Disparities- Rape is considered illegal, but very rarely convicted because one man's testimony is weighed as much as two women's. [37] Because the Shari'a court (Islamic court) deals with all family and personal matters, spousal rape would go before a Shari'a judge. However, the Shari'a has no punishment for spousal rape. Women must look to family in cases of domestic violence, even if it involves the children. There have also been many cases of men sexually harassing employees. These men rarely, if ever get punished. Even in extreme cases of physical and sexual abuse to servants, they go unpunished. [38]

Justification of punishment- The Royal Oman Police view punishment as justified because the offender brought it on themselves. It is the right and duty of the state to punish offenders. [39]

Imprisonment rates- In 2000 there were 2,020 people incarcerated. That is 81 people per 100,000 people. [40]

Legal Personnel[edit]

Look to Courts and Criminal Law for legal personal.

Law Enforcement[edit]

The Police system is organized as a centralized-multiple structure. They have State police and Quasi-military models of policing. There are some separations, but they are working for the same common goals. They also follow a traditional police model because of the Sultan and his authoritative tendencies. The Police presence in Oman is relatively new. The Royal Oman Police was established just less than 30 years ago. The Royal Oman Police (ROP) hierarchy starts with the Sultan. Under the Sultan is the Inspector General of Police and Customs. Under him is the assistant Inspector then it branches off into the Police Headquarters and the Directorate General. The Police headquarters then branches of into other subcategories by geographical regions and special task forces. Then under that is what is referred to as the specialized divisions that include the coast guard, mounted police, and special security police division. Under the Directorate are the directorate general (DG) of prisons, human resources, civil defense, traffic, and criminal investigations. Under these are the specialized directorates that include welfare, aviation, police music band, etc. [41]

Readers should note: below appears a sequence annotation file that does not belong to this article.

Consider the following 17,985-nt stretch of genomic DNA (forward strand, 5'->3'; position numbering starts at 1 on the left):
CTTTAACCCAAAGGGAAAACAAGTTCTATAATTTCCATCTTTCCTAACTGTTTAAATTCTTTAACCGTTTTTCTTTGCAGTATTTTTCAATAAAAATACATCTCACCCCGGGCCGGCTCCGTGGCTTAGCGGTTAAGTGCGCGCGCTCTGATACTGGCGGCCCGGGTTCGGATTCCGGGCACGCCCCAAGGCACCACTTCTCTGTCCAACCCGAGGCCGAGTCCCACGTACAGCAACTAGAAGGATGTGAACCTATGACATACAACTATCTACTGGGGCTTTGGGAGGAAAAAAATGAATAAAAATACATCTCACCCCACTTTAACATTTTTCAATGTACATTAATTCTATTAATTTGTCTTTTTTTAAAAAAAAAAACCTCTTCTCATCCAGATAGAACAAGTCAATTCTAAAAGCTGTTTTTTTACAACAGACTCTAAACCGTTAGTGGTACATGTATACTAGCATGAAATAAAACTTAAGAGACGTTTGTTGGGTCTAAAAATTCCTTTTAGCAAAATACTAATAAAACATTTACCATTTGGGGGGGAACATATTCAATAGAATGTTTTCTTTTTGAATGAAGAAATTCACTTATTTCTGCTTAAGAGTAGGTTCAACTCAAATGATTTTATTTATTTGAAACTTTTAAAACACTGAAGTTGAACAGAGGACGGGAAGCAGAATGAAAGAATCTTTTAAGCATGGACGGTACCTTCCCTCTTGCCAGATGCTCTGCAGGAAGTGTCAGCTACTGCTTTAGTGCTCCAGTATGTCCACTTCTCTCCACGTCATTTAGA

Recruiting, selection, and training are very similar to the U.S.A. Men join at free will and are specially educated in their division of the ROP. When they move up in rank some additional training may be needed. [42]

The most notable corruption in Oman by the ROP is the neglect to the issue of Human trafficking. Many men and women from India, Pakistan, Bangladesh, Sir Lanka, and the Philippines willingly migrate to Oman for work in construction, agriculture, and service sectors. Many times however these groups find themselves in involuntary servitude. Many cases of passports being withheld by employers or other restrictions on movement have been reported. In addition many women from China, India, Morocco, Eastern Europe, and South Asia have been trafficked to Oman for sexual exploitation. The Oman Government has legislation pending addressing the issue of human trafficking, but the corruption seems to be very deep so it is unclear how much the new laws can affect this issue. [43]

The Royal Army, Navy, and Air force of Oman's relationship with the ROP is similar to the idea of First among equals. They are "partners" in preventing unwanted conduct in and around Oman, but are above the ROP.

Crime Rates and Public Opinion[edit]

Assaults-717

Burglaries-0

Car thefts-423

Corruption > % of managers surveyed ranking this as a major business constraint 11.87 %

Courts > % of managers surveyed lacking confidence in courts to uphold property rights 12.92 %

Courts > % of managers surveyed ranking this as a major business constraint 14.84 %

Drug offences-247 per 100,000 people Embezzlements-6 Executions-6

   Executions (per capita)  1.99867 executions per 1 million  

Females prosecuted-710 Frauds-194 Jails-1,164

   Jails (per capita)  0.000666223 per 1,000 people